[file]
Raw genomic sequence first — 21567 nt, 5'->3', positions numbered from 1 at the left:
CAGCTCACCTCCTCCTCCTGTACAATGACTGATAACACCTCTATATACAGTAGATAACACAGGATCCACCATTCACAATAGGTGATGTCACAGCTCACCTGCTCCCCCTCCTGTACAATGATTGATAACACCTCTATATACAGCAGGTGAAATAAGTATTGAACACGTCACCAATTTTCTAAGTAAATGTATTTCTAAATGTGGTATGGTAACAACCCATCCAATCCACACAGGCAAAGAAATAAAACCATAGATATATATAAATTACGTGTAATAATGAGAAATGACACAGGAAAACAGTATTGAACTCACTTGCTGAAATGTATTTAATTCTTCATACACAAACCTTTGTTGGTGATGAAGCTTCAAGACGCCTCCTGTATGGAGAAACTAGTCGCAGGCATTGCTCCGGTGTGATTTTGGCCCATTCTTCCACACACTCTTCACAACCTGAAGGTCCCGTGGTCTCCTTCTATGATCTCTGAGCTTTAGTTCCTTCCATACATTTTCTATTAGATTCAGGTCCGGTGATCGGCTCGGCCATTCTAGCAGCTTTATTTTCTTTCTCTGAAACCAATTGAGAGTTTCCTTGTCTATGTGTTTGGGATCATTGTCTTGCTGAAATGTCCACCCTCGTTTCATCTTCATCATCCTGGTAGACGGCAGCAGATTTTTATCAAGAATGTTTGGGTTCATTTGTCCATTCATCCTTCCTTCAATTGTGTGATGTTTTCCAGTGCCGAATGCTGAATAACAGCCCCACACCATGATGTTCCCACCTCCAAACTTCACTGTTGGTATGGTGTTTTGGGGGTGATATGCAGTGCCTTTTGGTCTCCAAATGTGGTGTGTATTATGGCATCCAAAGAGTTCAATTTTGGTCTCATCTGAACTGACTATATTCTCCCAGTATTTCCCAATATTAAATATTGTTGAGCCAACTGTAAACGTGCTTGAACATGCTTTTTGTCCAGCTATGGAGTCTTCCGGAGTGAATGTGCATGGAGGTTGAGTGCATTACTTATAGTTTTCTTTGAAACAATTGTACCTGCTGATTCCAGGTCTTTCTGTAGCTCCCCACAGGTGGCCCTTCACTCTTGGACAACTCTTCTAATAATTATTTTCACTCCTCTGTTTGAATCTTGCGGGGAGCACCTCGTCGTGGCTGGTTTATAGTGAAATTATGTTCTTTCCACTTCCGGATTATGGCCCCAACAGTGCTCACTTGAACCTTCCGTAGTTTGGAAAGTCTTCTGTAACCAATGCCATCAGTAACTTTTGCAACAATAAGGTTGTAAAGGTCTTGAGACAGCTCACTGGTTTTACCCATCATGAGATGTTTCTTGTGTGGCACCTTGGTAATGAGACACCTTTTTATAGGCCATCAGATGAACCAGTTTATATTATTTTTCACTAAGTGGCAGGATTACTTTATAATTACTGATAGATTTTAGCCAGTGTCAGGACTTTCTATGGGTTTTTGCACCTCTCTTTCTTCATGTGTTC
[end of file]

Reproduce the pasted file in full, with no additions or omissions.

Raw genomic sequence first — 21567 nt, 5'->3', positions numbered from 1 at the left:
CAGCTCACCTCCTCCTCCTGTACAATGACTGATAACACCTCTATATACAGTAGATAACACAGGATCCACCATTCACAATAGGTGATGTCACAGCTCACCTGCTCCCCCTCCTGTACAATGATTGATAACACCTCTATATACAGCAGGTGAAATAAGTATTGAACACGTCACCAATTTTCTAAGTAAATGTATTTCTAAATGTGGTATGGTAACAACCCATCCAATCCACACAGGCAAAGAAATAAAACCATAGATATATATAAATTACGTGTAATAATGAGAAATGACACAGGAAAACAGTATTGAACTCACTTGCTGAAATGTATTTAATTCTTCATACACAAACCTTTGTTGGTGATGAAGCTTCAAGACGCCTCCTGTATGGAGAAACTAGTCGCAGGCATTGCTCCGGTGTGATTTTGGCCCATTCTTCCACACACTCTTCACAACCTGAAGGTCCCGTGGTCTCCTTCTATGATCTCTGAGCTTTAGTTCCTTCCATACATTTTCTATTAGATTCAGGTCCGGTGATCGGCTCGGCCATTCTAGCAGCTTTATTTTCTTTCTCTGAAACCAATTGAGAGTTTCCTTGTCTATGTGTTTGGGATCATTGTCTTGCTGAAATGTCCACCCTCGTTTCATCTTCATCATCCTGGTAGACGGCAGCAGATTTTTATCAAGAATGTTTGGGTTCATTTGTCCATTCATCCTTCCTTCAATTGTGTGATGTTTTCCAGTGCCGAATGCTGAATAACAGCCCCACACCATGATGTTCCCACCTCCAAACTTCACTGTTGGTATGGTGTTTTGGGGGTGATATGCAGTGCCTTTTGGTCTCCAAATGTGGTGTGTATTATGGCATCCAAAGAGTTCAATTTTGGTCTCATCTGAACTGACTATATTCTCCCAGTATTTCCCAATATTAAATATTGTTGAGCCAACTGTAAACGTGCTTGAACATGCTTTTTGTCCAGCTATGGAGTCTTCCGGAGTGAATGTGCATGGAGGTTGAGTGCATTACTTATAGTTTTCTTTGAAACAATTGTACCTGCTGATTCCAGGTCTTTCTGTAGCTCCCCACAGGTGGCCCTTCACTCTTGGACAACTCTTCTAATAATTATTTTCACTCCTCTGTTTGAATCTTGCGGGGAGCACCTCGTCGTGGCTGGTTTATAGTGAAATTATGTTCTTTCCACTTCCGGATTATGGCCCCAACAGTGCTCACTTGAACCTTCCGTAGTTTGGAAAGTCTTCTGTAACCAATGCCATCAGTAACTTTTGCAACAATAAGGTTGTAAAGGTCTTGAGACAGCTCACTGGTTTTACCCATCATGAGATGTTTCTTGTGTGGCACCTTGGTAATGAGACACCTTTTTATAGGCCATCAGATGAACCAGTTTATATTATTTTTCACTAAGTGGCAGGATTACTTTATAATTACTGATAGATTTTAGCCAGTGTCAGGACTTTCTATGGGTTTTTGCACCTCTCTTTCTTCATGTGTTC